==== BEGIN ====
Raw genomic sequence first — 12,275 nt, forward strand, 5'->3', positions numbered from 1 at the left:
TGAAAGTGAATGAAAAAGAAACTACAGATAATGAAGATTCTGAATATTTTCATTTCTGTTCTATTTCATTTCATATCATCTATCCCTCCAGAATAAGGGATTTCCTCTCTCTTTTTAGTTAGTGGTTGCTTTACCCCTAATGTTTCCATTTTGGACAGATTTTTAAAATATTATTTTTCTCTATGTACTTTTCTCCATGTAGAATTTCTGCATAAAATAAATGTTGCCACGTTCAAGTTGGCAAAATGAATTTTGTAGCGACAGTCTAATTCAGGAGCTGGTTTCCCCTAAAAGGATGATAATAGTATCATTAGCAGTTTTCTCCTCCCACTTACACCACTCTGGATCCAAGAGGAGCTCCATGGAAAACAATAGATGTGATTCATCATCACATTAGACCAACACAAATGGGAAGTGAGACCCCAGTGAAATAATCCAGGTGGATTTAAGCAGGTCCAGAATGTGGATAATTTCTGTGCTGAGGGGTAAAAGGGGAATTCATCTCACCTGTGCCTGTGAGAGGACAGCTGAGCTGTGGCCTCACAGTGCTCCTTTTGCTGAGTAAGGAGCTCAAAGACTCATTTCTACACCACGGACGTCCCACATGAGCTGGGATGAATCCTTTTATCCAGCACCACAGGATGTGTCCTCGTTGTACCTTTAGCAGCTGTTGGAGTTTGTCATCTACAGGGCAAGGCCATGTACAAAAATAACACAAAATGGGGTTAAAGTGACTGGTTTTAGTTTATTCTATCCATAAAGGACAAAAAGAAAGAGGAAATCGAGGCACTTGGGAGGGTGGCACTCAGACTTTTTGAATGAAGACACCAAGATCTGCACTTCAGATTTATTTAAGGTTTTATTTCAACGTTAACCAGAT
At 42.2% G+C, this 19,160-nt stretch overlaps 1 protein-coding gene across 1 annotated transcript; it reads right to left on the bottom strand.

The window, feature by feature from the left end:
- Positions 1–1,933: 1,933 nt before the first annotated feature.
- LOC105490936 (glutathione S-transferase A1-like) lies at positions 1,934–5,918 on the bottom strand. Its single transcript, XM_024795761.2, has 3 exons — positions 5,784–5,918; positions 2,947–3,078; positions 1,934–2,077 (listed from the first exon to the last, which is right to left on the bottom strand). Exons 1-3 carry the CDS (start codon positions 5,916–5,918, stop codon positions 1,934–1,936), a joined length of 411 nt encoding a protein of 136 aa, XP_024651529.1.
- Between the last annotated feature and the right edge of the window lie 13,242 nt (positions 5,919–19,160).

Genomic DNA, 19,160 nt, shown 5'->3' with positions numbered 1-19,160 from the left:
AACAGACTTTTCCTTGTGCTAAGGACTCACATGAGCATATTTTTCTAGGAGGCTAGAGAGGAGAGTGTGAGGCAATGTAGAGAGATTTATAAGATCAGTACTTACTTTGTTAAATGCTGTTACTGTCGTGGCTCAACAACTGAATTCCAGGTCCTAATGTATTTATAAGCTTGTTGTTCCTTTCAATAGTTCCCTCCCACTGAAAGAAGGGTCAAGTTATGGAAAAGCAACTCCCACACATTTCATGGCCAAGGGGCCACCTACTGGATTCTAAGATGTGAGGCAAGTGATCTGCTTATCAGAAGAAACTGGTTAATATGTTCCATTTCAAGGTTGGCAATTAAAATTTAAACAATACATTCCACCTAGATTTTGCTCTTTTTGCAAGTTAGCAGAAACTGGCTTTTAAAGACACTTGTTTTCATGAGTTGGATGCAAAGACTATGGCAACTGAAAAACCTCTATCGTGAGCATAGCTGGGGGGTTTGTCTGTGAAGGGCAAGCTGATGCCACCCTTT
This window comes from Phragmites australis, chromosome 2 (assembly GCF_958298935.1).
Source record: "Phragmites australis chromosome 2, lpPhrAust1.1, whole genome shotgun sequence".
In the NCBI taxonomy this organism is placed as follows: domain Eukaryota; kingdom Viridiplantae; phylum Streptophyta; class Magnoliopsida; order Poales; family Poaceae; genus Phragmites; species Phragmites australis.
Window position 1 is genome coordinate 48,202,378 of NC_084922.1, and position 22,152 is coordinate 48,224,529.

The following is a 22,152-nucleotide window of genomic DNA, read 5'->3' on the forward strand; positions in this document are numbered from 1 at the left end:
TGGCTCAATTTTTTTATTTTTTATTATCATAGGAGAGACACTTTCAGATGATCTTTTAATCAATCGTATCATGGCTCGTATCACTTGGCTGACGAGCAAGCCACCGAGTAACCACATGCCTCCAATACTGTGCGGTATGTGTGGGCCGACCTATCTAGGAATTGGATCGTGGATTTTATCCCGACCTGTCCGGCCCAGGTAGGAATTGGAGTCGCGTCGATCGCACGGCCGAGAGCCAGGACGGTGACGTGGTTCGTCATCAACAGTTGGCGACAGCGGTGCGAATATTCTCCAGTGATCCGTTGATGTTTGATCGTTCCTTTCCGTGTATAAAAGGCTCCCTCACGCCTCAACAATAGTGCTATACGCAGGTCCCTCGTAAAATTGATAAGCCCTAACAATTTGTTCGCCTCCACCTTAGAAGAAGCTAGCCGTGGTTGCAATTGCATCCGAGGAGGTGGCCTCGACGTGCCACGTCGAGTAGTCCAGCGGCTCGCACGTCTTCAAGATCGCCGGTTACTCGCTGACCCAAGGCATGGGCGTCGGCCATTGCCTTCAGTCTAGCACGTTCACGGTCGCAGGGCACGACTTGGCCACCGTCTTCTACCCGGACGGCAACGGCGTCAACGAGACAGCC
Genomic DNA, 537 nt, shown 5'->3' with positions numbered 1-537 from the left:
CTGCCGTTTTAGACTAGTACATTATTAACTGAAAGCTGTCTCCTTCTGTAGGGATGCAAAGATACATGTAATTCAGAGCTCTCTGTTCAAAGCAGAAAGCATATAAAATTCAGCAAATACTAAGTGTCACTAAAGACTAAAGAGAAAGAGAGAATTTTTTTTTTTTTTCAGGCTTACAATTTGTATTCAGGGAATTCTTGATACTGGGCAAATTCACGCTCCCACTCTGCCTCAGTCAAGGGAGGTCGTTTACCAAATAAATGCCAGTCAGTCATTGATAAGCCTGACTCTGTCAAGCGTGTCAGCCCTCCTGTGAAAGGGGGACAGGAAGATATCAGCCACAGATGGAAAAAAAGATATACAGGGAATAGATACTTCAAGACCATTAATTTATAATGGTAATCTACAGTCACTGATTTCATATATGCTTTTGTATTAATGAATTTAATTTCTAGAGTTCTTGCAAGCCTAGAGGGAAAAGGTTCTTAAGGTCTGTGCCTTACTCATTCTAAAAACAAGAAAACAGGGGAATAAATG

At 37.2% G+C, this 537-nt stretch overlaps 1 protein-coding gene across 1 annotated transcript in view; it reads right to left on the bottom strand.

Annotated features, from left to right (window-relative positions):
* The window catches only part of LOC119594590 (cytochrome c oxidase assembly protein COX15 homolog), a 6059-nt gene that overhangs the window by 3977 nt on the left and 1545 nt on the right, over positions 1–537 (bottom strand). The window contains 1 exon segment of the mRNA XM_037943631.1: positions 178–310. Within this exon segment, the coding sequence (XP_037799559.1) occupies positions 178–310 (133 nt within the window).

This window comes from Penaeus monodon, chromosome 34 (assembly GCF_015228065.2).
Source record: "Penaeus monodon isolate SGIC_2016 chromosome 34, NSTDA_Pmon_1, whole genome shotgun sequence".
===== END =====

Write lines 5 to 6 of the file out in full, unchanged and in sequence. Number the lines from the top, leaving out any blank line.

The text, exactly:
- Positions 1–1,933: 1,933 nt before the first annotated feature.
- LOC105490936 (glutathione S-transferase A1-like) lies at positions 1,934–5,918 on the bottom strand. Its single transcript, XM_024795761.2, has 3 exons — positions 5,784–5,918; positions 2,947–3,078; positions 1,934–2,077 (listed from the first exon to the last, which is right to left on the bottom strand). Exons 1-3 carry the CDS (start codon positions 5,916–5,918, stop codon positions 1,934–1,936), a joined length of 411 nt encoding a protein of 136 aa, XP_024651529.1.